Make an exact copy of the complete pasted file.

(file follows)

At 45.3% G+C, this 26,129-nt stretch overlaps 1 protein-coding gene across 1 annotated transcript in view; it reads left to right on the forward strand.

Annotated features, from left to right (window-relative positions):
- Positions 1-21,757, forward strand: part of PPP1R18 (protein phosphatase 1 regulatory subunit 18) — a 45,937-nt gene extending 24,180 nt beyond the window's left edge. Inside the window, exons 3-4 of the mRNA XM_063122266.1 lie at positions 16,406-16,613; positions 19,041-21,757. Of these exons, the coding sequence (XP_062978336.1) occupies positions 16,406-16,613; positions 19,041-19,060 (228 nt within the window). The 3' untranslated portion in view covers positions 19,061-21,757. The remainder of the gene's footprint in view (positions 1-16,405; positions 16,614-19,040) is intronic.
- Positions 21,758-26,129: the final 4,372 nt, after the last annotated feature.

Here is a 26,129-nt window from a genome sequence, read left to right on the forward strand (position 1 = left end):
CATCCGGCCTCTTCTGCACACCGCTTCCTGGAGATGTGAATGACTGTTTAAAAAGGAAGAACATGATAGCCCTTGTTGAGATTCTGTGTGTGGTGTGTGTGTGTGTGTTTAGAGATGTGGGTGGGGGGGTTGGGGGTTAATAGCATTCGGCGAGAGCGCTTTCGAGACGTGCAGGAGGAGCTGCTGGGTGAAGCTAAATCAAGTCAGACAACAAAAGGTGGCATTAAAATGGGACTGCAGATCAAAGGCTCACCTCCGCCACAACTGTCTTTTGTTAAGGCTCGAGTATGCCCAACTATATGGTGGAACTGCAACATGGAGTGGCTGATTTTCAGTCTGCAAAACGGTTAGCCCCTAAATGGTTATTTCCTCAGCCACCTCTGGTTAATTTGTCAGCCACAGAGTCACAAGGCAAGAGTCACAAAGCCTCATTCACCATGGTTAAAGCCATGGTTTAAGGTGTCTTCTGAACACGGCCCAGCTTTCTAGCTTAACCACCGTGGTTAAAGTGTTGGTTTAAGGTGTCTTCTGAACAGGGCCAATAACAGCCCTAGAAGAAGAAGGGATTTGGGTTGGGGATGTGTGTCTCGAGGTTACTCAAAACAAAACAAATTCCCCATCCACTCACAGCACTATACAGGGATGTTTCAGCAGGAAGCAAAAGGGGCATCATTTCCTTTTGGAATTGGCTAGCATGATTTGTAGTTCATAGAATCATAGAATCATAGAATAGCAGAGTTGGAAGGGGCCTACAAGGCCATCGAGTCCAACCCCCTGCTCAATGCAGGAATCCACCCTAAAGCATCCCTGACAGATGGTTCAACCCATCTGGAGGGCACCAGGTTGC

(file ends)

At 45.3% G+C, this 26,129-nt stretch overlaps 1 protein-coding gene across 1 annotated transcript in view; it reads left to right on the forward strand.

Annotated features, from left to right (window-relative positions):
- Positions 1-21,757, forward strand: part of PPP1R18 (protein phosphatase 1 regulatory subunit 18) — a 45,937-nt gene extending 24,180 nt beyond the window's left edge. Inside the window, exons 3-4 of the mRNA XM_063122266.1 lie at positions 16,406-16,613; positions 19,041-21,757. Of these exons, the coding sequence (XP_062978336.1) occupies positions 16,406-16,613; positions 19,041-19,060 (228 nt within the window). The 3' untranslated portion in view covers positions 19,061-21,757. The remainder of the gene's footprint in view (positions 1-16,405; positions 16,614-19,040) is intronic.
- Positions 21,758-26,129: the final 4,372 nt, after the last annotated feature.

Here is a 26,129-nt window from a genome sequence, read left to right on the forward strand (position 1 = left end):
CATCCGGCCTCTTCTGCACACCGCTTCCTGGAGATGTGAATGACTGTTTAAAAAGGAAGAACATGATAGCCCTTGTTGAGATTCTGTGTGTGGTGTGTGTGTGTGTGTTTAGAGATGTGGGTGGGGGGGTTGGGGGTTAATAGCATTCGGCGAGAGCGCTTTCGAGACGTGCAGGAGGAGCTGCTGGGTGAAGCTAAATCAAGTCAGACAACAAAAGGTGGCATTAAAATGGGACTGCAGATCAAAGGCTCACCTCCGCCACAACTGTCTTTTGTTAAGGCTCGAGTATGCCCAACTATATGGTGGAACTGCAACATGGAGTGGCTGATTTTCAGTCTGCAAAACGGTTAGCCCCTAAATGGTTATTTCCTCAGCCACCTCTGGTTAATTTGTCAGCCACAGAGTCACAAGGCAAGAGTCACAAAGCCTCATTCACCATGGTTAAAGCCATGGTTTAAGGTGTCTTCTGAACACGGCCCAGCTTTCTAGCTTAACCACCGTGGTTAAAGTGTTGGTTTAAGGTGTCTTCTGAACAGGGCCAATAACAGCCCTAGAAGAAGAAGGGATTTGGGTTGGGGATGTGTGTCTCGAGGTTACTCAAAACAAAACAAATTCCCCATCCACTCACAGCACTATACAGGGATGTTTCAGCAGGAAGCAAAAGGGGCATCATTTCCTTTTGGAATTGGCTAGCATGATTTGTAGTTCATAGAATCATAGAATCATAGAATAGCAGAGTTGGAAGGGGCCTACAAGGCCATCGAGTCCAACCCCCTGCTCAATGCAGGAATCCACCCTAAAGCATCCCTGACAGATGGTTCAACCCATCTGGAGGGCACCAGGTTGC